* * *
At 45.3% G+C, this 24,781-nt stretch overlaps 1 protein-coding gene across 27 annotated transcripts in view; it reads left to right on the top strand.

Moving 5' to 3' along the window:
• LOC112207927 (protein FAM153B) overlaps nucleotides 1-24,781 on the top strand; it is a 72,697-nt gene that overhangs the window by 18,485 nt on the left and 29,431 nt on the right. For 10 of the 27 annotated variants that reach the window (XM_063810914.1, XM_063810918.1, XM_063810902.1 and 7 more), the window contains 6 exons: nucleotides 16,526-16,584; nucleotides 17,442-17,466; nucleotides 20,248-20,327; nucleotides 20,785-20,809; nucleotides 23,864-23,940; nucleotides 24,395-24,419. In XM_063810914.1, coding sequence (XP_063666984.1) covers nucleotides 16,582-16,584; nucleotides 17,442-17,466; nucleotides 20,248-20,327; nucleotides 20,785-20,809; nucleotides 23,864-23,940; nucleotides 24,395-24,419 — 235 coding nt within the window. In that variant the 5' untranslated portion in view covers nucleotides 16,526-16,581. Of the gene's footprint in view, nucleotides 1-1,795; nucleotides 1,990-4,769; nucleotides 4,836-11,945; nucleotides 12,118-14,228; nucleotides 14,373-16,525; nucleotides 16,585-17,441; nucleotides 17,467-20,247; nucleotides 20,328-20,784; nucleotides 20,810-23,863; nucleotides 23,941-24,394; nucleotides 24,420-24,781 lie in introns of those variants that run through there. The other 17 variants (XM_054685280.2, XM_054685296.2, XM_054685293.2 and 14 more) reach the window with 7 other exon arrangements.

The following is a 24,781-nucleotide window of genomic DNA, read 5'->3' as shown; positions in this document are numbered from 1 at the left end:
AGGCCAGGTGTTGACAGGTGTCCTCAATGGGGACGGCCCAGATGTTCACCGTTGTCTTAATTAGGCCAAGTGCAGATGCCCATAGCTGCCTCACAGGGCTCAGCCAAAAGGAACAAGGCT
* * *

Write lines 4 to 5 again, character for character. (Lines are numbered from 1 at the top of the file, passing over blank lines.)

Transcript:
The following is a 24,781-nucleotide window of genomic DNA, read 5'->3' as shown; positions in this document are numbered from 1 at the left end:
AGGCCAGGTGTTGACAGGTGTCCTCAATGGGGACGGCCCAGATGTTCACCGTTGTCTTAATTAGGCCAAGTGCAGATGCCCATAGCTGCCTCACAGGGCTCAGCCAAAAGGAACAAGGCT